Perhaps this begs another point, what about how much information stores are required to reveal? As history has taught us the system works pretty well when stores offer themselves to us and we choose with the up or down vote of our custom whether we like them or not. That works pretty well, but the consumer still doesn’t have all of the information they really want. There are ways for stores to position themselves within a kind of standard, the same standard mentioned above. They’ve always done that in the past by choosing how much information they’ve been willing to show. They have controlled the information available and marketed themselves. You know, a store that competes on more of a price basis wants to show what they charge for things. They want you to know they are cheaper. Stores that seek to differentiate themselves based on other things, like trendiness or convenience don’t necessarily show their prices, though. Aren’t these things really just more preferential choices that a user can make? Sure, these are probably more metadata kinds of things, at least in theory, but they could have a real influence over what kind of stuff comes up on a public interface as well. Why not show a trendy, or bargain based, or other marketing language intensive interface to the world, if that is what most people around want to see. Why not make collaborative interfaces that have all the different elements of the standard available, but allow the information revealed to change depending upon who is around to look?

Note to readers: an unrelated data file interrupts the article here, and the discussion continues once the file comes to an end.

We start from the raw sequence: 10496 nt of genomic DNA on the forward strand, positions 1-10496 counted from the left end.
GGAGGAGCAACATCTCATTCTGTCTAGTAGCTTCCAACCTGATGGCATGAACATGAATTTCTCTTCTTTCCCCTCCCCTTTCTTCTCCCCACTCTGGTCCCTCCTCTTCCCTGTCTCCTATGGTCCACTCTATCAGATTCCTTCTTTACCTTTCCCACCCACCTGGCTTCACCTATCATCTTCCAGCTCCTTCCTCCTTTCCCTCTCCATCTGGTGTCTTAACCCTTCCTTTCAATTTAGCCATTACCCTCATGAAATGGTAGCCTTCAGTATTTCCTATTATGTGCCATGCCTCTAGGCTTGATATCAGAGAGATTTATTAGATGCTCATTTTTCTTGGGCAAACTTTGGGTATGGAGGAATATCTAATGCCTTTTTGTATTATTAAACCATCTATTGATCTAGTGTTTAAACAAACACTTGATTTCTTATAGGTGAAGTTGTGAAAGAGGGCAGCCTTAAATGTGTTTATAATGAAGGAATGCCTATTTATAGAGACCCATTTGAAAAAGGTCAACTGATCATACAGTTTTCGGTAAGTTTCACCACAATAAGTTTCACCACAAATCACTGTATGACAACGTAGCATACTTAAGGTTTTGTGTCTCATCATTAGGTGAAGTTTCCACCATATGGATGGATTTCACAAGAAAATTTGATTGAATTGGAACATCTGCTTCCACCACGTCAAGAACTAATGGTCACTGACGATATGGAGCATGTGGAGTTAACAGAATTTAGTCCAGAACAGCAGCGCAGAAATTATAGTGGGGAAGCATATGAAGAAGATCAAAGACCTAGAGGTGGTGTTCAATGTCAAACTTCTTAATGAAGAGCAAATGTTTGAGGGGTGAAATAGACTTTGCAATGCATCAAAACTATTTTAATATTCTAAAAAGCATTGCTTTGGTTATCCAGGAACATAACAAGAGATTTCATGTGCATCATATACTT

Aha, this does make demands of those in business. To a certain extent they would have to give up control and empower the consumer. Collaborative interface designers, also, would be required to know what to show to all of the different kinds of potential audiences out there. They would have to know the businesses they are writing code for. They would have to know how to make clever segues. They would have to know how to stonewall expectant consumers, who want to know prices, for instance, when a boutique simply does not want those revealed. They would have to know people.

And the consumer could keep their private lives private. The only thing they would need to reveal would be the order of pages within a standard they generally want to see and the order of marketing preferences they prefer to see those pages presented in. Most people, obviously, would elect to chose price, but when a business absolutely refuses to present prices people’s second choices would then become important. Whether an interface has been designed properly, with fallbacks and appealing language and presentation would then become very important.

Yes, the honesty people engage in with themselves would also be important. Sure, most people would choose price, but how do they know they aren’t just saying that out of a knee jerk response? Maybe your cellphone would have to keep stats on what you really do want and offer advice to you concerning what your preferences really ought to be? If you just can’t figure it out maybe you could go to central gathering sites, where that information has been gathered on people who have opted in, and then you could reflect off of society at large in order to make your choices?

The future is wide open, but it doesn’t have to be intrusive.